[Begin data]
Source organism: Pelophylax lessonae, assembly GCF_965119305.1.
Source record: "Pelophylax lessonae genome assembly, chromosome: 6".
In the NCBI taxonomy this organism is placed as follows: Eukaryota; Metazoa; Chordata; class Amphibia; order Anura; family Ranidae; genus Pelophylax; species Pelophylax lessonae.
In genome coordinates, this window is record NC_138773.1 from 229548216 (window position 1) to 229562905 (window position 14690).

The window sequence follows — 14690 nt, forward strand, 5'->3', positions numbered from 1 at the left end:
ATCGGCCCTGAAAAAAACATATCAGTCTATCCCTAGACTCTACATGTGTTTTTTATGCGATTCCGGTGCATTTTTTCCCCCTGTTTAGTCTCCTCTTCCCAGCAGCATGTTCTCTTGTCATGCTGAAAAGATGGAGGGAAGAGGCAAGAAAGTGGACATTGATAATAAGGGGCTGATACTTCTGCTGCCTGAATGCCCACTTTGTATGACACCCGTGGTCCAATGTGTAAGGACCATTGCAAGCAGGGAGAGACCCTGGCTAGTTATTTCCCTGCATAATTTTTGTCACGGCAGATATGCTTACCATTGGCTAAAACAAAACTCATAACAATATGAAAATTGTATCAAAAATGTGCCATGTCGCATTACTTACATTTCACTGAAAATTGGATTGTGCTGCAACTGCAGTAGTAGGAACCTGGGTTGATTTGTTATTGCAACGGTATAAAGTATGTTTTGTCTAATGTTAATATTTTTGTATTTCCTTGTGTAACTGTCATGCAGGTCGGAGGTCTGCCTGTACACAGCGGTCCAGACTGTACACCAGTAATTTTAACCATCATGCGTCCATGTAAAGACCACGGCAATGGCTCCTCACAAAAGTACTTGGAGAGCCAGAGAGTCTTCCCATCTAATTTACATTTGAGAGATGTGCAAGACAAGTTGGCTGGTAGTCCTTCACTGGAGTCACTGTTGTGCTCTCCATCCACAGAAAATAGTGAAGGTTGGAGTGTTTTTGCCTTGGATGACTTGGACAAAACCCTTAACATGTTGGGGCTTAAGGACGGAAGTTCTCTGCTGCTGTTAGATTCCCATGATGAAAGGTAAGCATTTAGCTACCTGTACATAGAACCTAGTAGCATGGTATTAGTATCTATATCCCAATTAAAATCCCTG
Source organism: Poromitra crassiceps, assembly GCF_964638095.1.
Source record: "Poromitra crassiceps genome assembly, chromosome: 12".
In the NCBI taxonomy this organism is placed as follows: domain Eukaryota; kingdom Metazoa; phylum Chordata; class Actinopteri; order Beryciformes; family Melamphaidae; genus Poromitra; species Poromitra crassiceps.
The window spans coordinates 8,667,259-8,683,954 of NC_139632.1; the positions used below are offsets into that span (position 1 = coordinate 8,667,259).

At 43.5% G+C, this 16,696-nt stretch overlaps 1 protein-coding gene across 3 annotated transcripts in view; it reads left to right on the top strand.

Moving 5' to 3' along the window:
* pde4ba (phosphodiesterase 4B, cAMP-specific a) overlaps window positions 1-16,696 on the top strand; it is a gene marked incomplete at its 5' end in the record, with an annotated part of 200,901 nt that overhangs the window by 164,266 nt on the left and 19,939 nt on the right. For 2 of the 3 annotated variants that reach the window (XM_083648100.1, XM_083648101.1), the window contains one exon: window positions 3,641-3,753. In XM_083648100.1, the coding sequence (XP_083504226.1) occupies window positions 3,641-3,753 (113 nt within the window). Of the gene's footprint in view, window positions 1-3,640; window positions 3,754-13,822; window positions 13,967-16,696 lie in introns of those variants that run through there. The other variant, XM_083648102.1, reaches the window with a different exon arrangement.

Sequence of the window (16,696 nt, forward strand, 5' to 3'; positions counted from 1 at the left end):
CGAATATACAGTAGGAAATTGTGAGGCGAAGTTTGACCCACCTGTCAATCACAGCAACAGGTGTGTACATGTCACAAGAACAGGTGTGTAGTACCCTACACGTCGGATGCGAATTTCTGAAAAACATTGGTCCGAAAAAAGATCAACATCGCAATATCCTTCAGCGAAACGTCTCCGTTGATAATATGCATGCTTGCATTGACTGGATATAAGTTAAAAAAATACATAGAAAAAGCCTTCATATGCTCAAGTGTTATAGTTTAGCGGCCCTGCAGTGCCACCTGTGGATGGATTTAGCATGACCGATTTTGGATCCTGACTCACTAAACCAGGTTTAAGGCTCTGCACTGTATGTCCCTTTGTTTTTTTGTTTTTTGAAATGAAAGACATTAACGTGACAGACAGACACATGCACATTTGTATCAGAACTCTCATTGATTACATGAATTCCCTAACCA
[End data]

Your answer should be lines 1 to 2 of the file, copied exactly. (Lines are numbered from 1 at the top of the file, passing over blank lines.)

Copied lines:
Source organism: Pelophylax lessonae, assembly GCF_965119305.1.
Source record: "Pelophylax lessonae genome assembly, chromosome: 6".